Arab states can be unstoppable when they work together

I was struck by last week’s news conference featuring the Egyptian, Jordanian and Iraqi foreign ministers, at which they discussed Yemen, Libya, Palestine and any number of other issues in great detail, without paying even lip service to the crisis in Lebanon.

Maronite Patriarch Bechara Al-Rahi calls for “internationalization” of the Lebanon crisis, but why is nobody talking about Arabization of the Lebanon issue? A determined and decisive Arab role could compel key parties to form a technocratic government, while offsetting the disproportionate impact of Iran’s support for Hezbollah. I can’t imagine any patriotic Lebanese citizen who wouldn’t embrace such reengagement with open arms— not for the benefit of a specific faction, but for rescuing Lebanon as a nation and reestablishing its Arab identity and sovereignty.

However, in the past decade there has been a progressive withdrawal — indeed exclusion — of Arab states and issues. Arab’s world is irrelevant in Syria, Russia and Turkey call the shots in Libya, and there are vigorous efforts to exclude Arab states from Iraq. Meanwhile, the views of a fragmented Arab’s over the Iran nuclear issue are set to be ignored again by the new US administration.

Arab League states used to at least muster a display of solidarity around unifying issues such as Palestine, but the requirement for unanimous voting while fundamental differences emerge between members has rendered the League irrelevant. Why is nobody even calling for the traditional spring Summit?

The ayatollahs of Tehran have established their hegemony over Lebanon remarkably cheaply (under $700 million annual support for Hezbollah). This is small change compared to what GCC states repeatedly dole out in humanitarian aid. Iran is itself an economic basketcase and enjoys such exclusive influence only because other players long since abandoned Lebanon to its fate.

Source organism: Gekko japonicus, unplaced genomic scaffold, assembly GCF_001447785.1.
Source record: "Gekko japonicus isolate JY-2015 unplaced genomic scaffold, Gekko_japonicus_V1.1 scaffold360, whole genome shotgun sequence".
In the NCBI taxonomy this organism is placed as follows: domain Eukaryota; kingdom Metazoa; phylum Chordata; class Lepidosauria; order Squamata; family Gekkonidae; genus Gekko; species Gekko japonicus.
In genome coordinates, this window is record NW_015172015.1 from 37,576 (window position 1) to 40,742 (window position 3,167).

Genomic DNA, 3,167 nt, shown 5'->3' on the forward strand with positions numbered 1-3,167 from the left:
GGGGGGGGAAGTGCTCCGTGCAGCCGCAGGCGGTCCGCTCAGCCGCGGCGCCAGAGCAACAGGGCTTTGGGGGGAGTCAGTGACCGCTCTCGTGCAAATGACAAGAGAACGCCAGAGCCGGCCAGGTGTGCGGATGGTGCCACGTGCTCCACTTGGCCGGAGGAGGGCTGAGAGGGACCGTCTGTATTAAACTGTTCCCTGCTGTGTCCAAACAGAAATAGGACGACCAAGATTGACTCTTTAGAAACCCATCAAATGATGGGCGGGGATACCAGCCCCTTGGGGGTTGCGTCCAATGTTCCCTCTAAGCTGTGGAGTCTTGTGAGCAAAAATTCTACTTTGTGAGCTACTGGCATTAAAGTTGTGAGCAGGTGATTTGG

A 2020 plan for Saudi Arabia to invest $3 billion in Iraq’s agricultural sector was abandoned due to fear-mongering by Iran’s proxies, including a black propaganda campaign by media outlets connected to Nouri Al-Maliki and Qais Al-Khazali. The Iran-affiliated Fateh parliamentary bloc demanded the interrogation of Prime Minister Mustafa Kadhimi over Saudi investment, while paramilitary entities threatened that “any form of Saudi investment will be a target.”

This is shocking! The underdeveloped Iraqi agricultural sector lost out on this massive funding because of Tehran’s determination to exclude Arab states. Last week Kadhimi visited Riyadh and received an additional $3 billion for an Iraq investment fund — and of course the campaign to discredit this vital support is already underway.

Iran’s economic, diplomatic and military capabilities are minuscule compared to the collective resources of the Arab world. If only one day we muster the political will to collectively deploy these capabilities in the service of Arab unity, prosperity and sovereignty, then the Arab world will truly be an unstoppable force.

Baria Alamuddin

Iraqi and Arab markets are flooded with substandard Iranian goods, with a balance of trade often exclusively in Iran’s favour. No less a figure than the Iranian head of the Iran-Iraq Chamber of Commerce declared: “Iraq does not have goods that we want to import.” Lebanon is in a similar situation, with particular concerns over non-approved medicines that violate WHO standards. Meanwhile, levels of trade between Arab states are often woefully low.